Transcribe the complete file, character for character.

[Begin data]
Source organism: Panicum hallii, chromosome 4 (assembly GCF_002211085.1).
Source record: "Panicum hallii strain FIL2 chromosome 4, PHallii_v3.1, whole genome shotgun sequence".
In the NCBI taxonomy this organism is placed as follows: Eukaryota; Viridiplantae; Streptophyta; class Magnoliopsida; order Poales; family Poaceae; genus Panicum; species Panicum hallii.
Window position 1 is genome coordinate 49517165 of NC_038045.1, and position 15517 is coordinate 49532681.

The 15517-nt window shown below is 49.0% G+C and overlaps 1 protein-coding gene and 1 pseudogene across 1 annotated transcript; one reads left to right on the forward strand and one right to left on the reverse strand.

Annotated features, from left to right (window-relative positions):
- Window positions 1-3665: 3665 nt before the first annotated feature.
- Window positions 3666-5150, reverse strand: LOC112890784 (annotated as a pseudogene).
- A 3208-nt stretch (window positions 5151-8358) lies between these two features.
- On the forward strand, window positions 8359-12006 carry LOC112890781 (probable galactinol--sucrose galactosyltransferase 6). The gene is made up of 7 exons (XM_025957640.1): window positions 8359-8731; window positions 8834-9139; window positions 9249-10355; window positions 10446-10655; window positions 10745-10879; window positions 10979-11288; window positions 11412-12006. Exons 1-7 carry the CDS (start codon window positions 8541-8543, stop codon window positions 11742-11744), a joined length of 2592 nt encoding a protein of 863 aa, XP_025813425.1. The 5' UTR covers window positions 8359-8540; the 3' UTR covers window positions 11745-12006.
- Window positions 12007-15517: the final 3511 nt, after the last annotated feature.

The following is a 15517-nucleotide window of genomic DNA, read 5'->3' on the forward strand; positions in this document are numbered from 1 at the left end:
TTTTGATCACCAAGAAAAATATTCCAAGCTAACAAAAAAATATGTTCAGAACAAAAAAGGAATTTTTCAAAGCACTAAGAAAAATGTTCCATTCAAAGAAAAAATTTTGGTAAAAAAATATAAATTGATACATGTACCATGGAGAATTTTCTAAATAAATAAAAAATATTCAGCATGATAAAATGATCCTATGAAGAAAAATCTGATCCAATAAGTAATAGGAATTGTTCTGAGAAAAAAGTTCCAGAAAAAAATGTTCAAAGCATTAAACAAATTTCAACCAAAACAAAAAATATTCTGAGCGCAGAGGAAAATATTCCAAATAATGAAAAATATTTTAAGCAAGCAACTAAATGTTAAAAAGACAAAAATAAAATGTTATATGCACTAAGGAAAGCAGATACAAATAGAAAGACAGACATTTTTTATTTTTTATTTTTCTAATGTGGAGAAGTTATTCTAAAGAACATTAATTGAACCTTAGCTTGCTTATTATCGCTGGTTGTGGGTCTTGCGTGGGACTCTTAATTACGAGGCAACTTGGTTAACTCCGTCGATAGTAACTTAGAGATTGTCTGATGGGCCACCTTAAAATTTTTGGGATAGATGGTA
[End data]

Source organism: Panicum hallii, chromosome 4 (assembly GCF_002211085.1).
Source record: "Panicum hallii strain FIL2 chromosome 4, PHallii_v3.1, whole genome shotgun sequence".
In the NCBI taxonomy this organism is placed as follows: Eukaryota; Viridiplantae; Streptophyta; class Magnoliopsida; order Poales; family Poaceae; genus Panicum; species Panicum hallii.
Window position 1 is genome coordinate 49517165 of NC_038045.1, and position 15517 is coordinate 49532681.

The 15517-nt window shown below is 49.0% G+C and overlaps 1 protein-coding gene and 1 pseudogene across 1 annotated transcript; one reads left to right on the forward strand and one right to left on the reverse strand.

Annotated features, from left to right (window-relative positions):
- Window positions 1-3665: 3665 nt before the first annotated feature.
- Window positions 3666-5150, reverse strand: LOC112890784 (annotated as a pseudogene).
- A 3208-nt stretch (window positions 5151-8358) lies between these two features.
- On the forward strand, window positions 8359-12006 carry LOC112890781 (probable galactinol--sucrose galactosyltransferase 6). The gene is made up of 7 exons (XM_025957640.1): window positions 8359-8731; window positions 8834-9139; window positions 9249-10355; window positions 10446-10655; window positions 10745-10879; window positions 10979-11288; window positions 11412-12006. Exons 1-7 carry the CDS (start codon window positions 8541-8543, stop codon window positions 11742-11744), a joined length of 2592 nt encoding a protein of 863 aa, XP_025813425.1. The 5' UTR covers window positions 8359-8540; the 3' UTR covers window positions 11745-12006.
- Window positions 12007-15517: the final 3511 nt, after the last annotated feature.

The following is a 15517-nucleotide window of genomic DNA, read 5'->3' on the forward strand; positions in this document are numbered from 1 at the left end:
TTTTGATCACCAAGAAAAATATTCCAAGCTAACAAAAAAATATGTTCAGAACAAAAAAGGAATTTTTCAAAGCACTAAGAAAAATGTTCCATTCAAAGAAAAAATTTTGGTAAAAAAATATAAATTGATACATGTACCATGGAGAATTTTCTAAATAAATAAAAAATATTCAGCATGATAAAATGATCCTATGAAGAAAAATCTGATCCAATAAGTAATAGGAATTGTTCTGAGAAAAAAGTTCCAGAAAAAAATGTTCAAAGCATTAAACAAATTTCAACCAAAACAAAAAATATTCTGAGCGCAGAGGAAAATATTCCAAATAATGAAAAATATTTTAAGCAAGCAACTAAATGTTAAAAAGACAAAAATAAAATGTTATATGCACTAAGGAAAGCAGATACAAATAGAAAGACAGACATTTTTTATTTTTTATTTTTCTAATGTGGAGAAGTTATTCTAAAGAACATTAATTGAACCTTAGCTTGCTTATTATCGCTGGTTGTGGGTCTTGCGTGGGACTCTTAATTACGAGGCAACTTGGTTAACTCCGTCGATAGTAACTTAGAGATTGTCTGATGGGCCACCTTAAAATTTTTGGGATAGATGGTA